• Esophageal manometry: This is a test that measures the rhythmic muscle contractions of your esophagus as you swallow. If hiatal hernia is present, these contractions may be abnormal.

Hiatal Hernia Treatments

The treatment for this condition depends on the hiatal hernia symptoms you’re experiencing as well as how severe the hernia is. Treatment options include lifestyle changes, medication, and home remedies.

Lifestyle Changes

Lifestyle changes you can make to manage hiatal hernia symptoms include:

  • Eating smaller meals more frequently throughout the day
  • Avoiding foods that trigger heartburn and reflux
    • Fatty or fried foods
    • Alcohol
    • Tomato sauce
    • Garlic
    • Mint
    • Caffeine
  • Waiting two to three hours after eating before you lie down
  • Managing your weight
  • Elevating the head of your bed about 6 inches to prevent reflux


Medications can be used to control hiatal hernia symptoms such as heartburn. These medications include:

  • Antacids to neutralize stomach acid
  • H-2-receptor blockers to reduce acid production
  • Proton pump inhibitors (PPIs) to block acid production so that the esophagus can heal


If medication and lifestyle changes do not help relieve the symptoms of hiatal hernia, your doctor may recommend surgery. Hiatal hernia repair surgeries can be done using the following techniques:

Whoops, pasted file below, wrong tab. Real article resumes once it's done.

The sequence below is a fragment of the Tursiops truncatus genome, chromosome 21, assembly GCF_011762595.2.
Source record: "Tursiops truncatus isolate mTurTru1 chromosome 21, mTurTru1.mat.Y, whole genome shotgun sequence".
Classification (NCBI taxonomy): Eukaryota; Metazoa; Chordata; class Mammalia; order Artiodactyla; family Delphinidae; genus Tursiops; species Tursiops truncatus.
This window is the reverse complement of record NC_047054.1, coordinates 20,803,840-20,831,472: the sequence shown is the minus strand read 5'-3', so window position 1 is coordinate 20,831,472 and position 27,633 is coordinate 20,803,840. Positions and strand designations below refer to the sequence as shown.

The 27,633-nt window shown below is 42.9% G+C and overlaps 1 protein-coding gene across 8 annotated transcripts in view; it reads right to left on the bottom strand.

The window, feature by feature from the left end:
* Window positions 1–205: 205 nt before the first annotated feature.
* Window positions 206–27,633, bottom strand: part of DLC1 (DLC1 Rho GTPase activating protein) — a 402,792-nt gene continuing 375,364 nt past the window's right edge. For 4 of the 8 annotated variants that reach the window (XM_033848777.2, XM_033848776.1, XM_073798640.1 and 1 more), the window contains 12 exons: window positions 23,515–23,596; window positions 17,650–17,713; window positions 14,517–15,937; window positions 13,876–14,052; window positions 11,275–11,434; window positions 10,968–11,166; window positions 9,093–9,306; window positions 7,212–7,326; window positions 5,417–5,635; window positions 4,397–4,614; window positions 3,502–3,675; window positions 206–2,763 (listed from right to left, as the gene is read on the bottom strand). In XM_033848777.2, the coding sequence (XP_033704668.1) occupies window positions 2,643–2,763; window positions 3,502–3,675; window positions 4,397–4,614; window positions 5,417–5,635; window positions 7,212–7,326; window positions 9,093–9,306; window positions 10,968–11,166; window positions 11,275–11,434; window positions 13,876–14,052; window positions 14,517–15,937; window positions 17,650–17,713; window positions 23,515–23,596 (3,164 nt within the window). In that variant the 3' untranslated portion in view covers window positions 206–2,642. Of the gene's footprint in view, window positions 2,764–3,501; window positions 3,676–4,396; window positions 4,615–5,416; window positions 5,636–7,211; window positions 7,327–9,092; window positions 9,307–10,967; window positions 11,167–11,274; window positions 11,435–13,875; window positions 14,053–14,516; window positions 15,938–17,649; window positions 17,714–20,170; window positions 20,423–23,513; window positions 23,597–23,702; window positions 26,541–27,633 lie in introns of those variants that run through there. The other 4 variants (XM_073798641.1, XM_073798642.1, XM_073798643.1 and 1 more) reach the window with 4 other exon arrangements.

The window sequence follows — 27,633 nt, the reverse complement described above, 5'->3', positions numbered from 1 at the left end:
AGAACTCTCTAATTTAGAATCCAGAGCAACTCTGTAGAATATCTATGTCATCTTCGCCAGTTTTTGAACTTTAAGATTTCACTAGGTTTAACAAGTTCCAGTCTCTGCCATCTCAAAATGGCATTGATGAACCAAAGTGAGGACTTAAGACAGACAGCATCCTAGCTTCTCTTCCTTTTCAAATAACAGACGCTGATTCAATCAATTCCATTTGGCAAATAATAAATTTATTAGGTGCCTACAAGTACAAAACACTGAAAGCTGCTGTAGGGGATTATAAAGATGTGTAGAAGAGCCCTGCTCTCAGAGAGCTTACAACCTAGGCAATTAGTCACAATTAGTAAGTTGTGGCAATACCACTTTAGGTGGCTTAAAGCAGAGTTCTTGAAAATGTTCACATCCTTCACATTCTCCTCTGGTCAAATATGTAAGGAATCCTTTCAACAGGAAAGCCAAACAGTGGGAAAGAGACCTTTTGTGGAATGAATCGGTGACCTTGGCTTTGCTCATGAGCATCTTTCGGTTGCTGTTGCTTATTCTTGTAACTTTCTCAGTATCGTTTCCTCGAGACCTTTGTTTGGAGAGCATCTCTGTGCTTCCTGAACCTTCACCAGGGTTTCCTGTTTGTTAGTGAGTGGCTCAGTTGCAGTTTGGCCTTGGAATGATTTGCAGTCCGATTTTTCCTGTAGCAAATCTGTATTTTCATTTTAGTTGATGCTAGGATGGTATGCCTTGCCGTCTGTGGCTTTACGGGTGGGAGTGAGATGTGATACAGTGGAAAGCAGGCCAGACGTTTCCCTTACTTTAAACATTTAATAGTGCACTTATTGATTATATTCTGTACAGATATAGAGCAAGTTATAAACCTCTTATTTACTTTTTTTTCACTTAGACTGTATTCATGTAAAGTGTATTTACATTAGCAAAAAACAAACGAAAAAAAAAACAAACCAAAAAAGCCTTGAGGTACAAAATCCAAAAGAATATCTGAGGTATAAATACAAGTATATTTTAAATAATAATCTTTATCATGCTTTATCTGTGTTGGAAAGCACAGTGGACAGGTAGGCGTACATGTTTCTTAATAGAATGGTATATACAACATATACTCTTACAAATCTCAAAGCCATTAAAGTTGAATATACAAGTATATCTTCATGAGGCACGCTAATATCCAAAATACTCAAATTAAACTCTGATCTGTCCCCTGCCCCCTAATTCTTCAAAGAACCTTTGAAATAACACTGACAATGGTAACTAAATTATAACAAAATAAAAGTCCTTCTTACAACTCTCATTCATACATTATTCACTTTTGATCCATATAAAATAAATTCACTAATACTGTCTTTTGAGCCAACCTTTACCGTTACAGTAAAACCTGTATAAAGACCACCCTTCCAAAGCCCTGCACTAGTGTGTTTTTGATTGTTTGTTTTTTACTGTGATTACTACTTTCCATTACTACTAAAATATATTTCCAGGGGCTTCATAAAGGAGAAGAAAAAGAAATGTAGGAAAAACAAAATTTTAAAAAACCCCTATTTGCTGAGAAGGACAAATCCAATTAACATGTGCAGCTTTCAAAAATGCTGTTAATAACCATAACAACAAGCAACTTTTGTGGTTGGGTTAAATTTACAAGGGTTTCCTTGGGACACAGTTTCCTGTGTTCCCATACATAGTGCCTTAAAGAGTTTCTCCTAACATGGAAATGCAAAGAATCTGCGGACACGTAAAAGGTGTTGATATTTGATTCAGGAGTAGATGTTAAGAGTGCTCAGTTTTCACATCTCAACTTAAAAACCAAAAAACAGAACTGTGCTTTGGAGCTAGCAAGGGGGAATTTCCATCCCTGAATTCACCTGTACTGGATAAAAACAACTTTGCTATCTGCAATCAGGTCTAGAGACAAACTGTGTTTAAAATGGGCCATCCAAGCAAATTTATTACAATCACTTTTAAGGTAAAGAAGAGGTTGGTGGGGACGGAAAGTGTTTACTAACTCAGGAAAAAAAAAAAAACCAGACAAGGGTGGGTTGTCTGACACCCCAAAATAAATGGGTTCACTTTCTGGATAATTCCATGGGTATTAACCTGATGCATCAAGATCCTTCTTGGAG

• Open repair: The surgeon makes a large incision in the abdomen and pulls the stomach back into place. Then, they wrap part of the stomach around the esophagus to create a tighter sphincter between the esophagus and stomach. This is sometimes called a Nissen Fundoplication.
  • Laparoscopic repair: This surgery is performed through 3 to 5 small incisions in the abdomen. The doctor uses a laparoscope and special surgical instruments to perform the repair by pulling the stomach back into place and wrapping it around the esophagus.
  • Endoluminal or endoscopic fundoplication: This is a newer procedure that is less invasive than both open and laparoscopic repair. The surgeon uses an endoscope to place clips in the esophagus to prevent stomach acid from backing up into the esophagus.
  • Magnetic sphincter augmentation: This is another newer procedure that is performed laparoscopically. The surgeon operates through small incisions and places a small bracelet-like device made of magnetic beads around the esophagus to create a tighter sphincter. 

If you have symptoms or signs of hiatal hernia, you should consult a specialist like a gastroenterologist. They will be able to diagnose you and recommend a treatment plan to best manage your symptoms. The team at Birmingham Gastroenterology has decades of experience treating diseases and disorders in all parts of the digestive system. 

During this time we are offering telemedical services in order to provide care to patients without coming into the office. To make an appointment to discuss your symptoms and treatment options, call us at (205) 271-8000.